Clouds of smoke

Clouds of smoke

I would like to chip into this debate and just put down a few of the thoughts I have in writing.
Surely there must be the element in institutions where English is taught for profit in Thailand, that they want to adorn their business prospectus with a young and handsome or beautiful white face. Look at advertising material from the British Council, the websites for schools in Western countries on the net, and even the most popular commercial EFL textbooks. Plenty of such faces feature there as well. Even if they are not white, they are still usually young and beautiful. It is standard practice because beauty appeals to the eye of the beholder, and because beauty thus sells.

There is surely the element too that these education-for-profit institutions care not for the actual quality of education they provide, or that it at least plays second fiddle to looking good. And look, particularly in Thailand, is still very much the state that society is in. If true substance counted for much there would have to be a major social upheaval – because their owners and operators probably do not know anything about what constitutes quality education (again, Thailand all over) They are fixated with getting bums on seats. So yeah, who would not want to complain about this. There is definitely injustice afoot. For sure, they would pass over someone who was a native-born citizen of an English speaking country and an excellent teacher on the grounds of their appearance, in much the same way as they are going to rob mums and dads blind, and milk kids like cows by opening candy shops at the front of the school.

On the other hand, the law of averages dictates that there is some advantage in going for the young white person. Which is something we do not hear a lot about. Scientific enlightenment – some famous scientific wit, I cannot recall who, called enlightenment, or, as Jared Diamond puts it, ‘the shift from speculation to rationalisation’, that ‘little thing that happened a couple of hundred years ago that a lot of people have not heard much about’, or words to that effect, 55 - has brought about profound change in Western society, not least in terms of the quality of education. This change for the good, in terms of knowledge, at least, has accelerated since the advent of the information age. You pick white, and you pick young, and you are, if fathoming other indicators of teacher quality is beyond you, in a way maximising your chances of picking someone who is a native speaker of English who has a modern Western education.

This is surely what the parents of Thailand are thinking when they discriminate in this way. Not all the people who cry ‘racism’ and ‘ageism’ are being entirely reasonable themselves, are they, the cynic in me demands the concept be at least lent a little consideration. In regards to the ‘ageism’ thing in particular, yeah, the term was coined originally to describe how employable people can dip out on getting a job because of their age – but in all fairness to young people (and I am 40, if you wonder), does not discrimination on the basis of age for the most part work the other way in society? And is there not great injustice afoot when you think of all the people who were not life-long learners, and who are representative of pre-information age and far more ignorant times – who are steeped in the mores of more primitive states of society – who stand over young, well educated people, and perpetually find fault with them to bolster their own very, very false feelings of superiority? As if it does not happen! It is a central pillar of primitive human society that ‘age is wisdom’…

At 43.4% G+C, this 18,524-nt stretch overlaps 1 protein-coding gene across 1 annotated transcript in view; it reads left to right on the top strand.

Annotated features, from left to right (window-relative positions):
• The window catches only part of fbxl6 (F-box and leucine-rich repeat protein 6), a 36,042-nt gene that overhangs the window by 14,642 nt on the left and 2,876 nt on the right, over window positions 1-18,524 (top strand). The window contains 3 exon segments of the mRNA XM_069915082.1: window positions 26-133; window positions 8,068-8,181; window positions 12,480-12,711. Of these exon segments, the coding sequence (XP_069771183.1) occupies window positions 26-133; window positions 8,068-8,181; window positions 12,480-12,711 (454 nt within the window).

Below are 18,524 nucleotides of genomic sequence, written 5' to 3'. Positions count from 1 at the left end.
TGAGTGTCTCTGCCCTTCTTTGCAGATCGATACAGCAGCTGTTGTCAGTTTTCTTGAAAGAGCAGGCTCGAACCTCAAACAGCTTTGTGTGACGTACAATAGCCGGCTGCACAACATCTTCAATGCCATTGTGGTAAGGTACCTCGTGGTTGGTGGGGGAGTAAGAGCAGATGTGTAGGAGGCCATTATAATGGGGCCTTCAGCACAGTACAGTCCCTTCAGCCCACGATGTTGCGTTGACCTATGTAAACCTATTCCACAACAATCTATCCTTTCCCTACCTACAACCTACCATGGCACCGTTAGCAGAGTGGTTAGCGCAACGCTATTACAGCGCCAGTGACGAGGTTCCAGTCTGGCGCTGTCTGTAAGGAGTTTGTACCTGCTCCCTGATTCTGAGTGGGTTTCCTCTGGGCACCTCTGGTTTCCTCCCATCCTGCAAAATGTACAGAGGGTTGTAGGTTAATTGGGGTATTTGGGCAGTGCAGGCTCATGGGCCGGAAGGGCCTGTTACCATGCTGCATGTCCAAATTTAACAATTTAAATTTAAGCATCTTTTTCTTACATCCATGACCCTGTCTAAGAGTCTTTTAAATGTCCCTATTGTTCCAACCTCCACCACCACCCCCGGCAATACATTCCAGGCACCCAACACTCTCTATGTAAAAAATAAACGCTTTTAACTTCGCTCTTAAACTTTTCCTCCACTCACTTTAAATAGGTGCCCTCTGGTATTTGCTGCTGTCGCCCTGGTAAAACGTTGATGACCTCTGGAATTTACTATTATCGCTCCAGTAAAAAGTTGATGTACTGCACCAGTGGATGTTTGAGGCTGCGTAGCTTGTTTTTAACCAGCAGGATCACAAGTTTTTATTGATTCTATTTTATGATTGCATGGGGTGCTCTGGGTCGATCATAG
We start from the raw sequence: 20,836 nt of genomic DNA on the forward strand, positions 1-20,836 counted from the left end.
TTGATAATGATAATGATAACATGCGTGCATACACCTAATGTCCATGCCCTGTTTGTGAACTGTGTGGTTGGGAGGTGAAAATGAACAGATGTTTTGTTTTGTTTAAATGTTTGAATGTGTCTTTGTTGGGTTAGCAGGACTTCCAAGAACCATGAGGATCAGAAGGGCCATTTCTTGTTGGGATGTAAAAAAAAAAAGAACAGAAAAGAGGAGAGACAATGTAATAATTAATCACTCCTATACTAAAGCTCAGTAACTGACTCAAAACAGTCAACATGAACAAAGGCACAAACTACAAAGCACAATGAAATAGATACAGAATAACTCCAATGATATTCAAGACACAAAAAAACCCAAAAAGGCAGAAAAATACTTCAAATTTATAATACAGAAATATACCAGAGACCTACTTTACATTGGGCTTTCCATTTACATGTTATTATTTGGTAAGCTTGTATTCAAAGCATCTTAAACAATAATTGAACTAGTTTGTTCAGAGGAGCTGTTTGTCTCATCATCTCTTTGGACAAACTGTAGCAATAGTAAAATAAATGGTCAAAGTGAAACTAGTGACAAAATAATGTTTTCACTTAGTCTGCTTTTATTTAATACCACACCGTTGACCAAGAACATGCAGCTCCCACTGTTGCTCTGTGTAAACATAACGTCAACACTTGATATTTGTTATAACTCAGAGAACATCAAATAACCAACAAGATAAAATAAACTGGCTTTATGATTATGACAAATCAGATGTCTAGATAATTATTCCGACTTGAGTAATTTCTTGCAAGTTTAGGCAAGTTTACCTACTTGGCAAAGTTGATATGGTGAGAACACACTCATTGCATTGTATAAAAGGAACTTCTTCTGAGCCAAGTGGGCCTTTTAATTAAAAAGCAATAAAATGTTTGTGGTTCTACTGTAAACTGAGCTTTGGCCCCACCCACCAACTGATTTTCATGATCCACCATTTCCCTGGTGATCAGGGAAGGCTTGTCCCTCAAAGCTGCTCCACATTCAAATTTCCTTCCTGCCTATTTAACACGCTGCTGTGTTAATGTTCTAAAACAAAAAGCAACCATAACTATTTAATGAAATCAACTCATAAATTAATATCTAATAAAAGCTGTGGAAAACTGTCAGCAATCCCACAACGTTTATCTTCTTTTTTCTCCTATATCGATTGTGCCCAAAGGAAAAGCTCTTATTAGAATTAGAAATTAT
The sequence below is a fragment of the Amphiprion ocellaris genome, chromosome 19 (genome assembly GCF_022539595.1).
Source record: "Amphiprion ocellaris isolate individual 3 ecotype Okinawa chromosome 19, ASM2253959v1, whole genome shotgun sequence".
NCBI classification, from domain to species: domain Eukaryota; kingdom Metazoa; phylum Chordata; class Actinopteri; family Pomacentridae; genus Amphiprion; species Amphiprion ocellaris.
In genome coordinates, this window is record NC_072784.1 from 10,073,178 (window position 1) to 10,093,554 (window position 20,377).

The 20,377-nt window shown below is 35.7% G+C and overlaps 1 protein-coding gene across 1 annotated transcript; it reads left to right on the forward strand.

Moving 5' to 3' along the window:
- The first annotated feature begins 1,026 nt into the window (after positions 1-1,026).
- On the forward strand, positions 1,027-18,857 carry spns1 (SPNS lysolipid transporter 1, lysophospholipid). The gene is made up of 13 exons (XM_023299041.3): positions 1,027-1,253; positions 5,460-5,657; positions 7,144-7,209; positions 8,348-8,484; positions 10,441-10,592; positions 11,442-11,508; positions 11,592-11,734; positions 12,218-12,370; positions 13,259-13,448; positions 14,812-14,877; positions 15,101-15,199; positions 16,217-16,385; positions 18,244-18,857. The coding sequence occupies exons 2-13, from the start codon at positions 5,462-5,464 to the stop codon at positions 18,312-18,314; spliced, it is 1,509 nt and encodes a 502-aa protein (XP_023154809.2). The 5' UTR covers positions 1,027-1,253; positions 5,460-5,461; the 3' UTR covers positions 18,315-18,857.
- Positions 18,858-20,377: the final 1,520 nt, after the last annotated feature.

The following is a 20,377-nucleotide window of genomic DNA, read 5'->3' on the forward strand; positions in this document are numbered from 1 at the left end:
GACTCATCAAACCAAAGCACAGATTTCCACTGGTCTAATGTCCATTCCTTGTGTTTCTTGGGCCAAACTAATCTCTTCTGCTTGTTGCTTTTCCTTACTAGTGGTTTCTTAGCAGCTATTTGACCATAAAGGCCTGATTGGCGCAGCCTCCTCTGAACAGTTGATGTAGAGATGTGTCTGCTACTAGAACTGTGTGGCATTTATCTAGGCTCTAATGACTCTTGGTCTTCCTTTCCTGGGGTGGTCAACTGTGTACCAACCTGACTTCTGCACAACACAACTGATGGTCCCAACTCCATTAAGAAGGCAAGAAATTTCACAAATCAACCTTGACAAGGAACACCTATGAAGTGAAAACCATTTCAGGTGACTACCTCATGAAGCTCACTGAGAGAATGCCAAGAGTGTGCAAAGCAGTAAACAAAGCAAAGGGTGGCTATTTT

Finally here, there is the element too that Thai people are racist. Black is bad, to not possess the physiology of the ruling class is bad. The mould you were born in in many ways dictates your quality in society, rather than the nature of your intelligence (what you have learned). Again, they are in that state of society where to even consider the injustice of this is to ‘kid leuk’, or think deeply, and by association with this term in the Thai mind think too much, and be in need of a good cup of hemlock. For most people, of course, not all, just as it is in the West. They are light years away from actually creating and, more to the point, enforcing policy that is going to shake people out of their stupor. So this is definitely unfair as well. No wonder the victims complain.

Fair go


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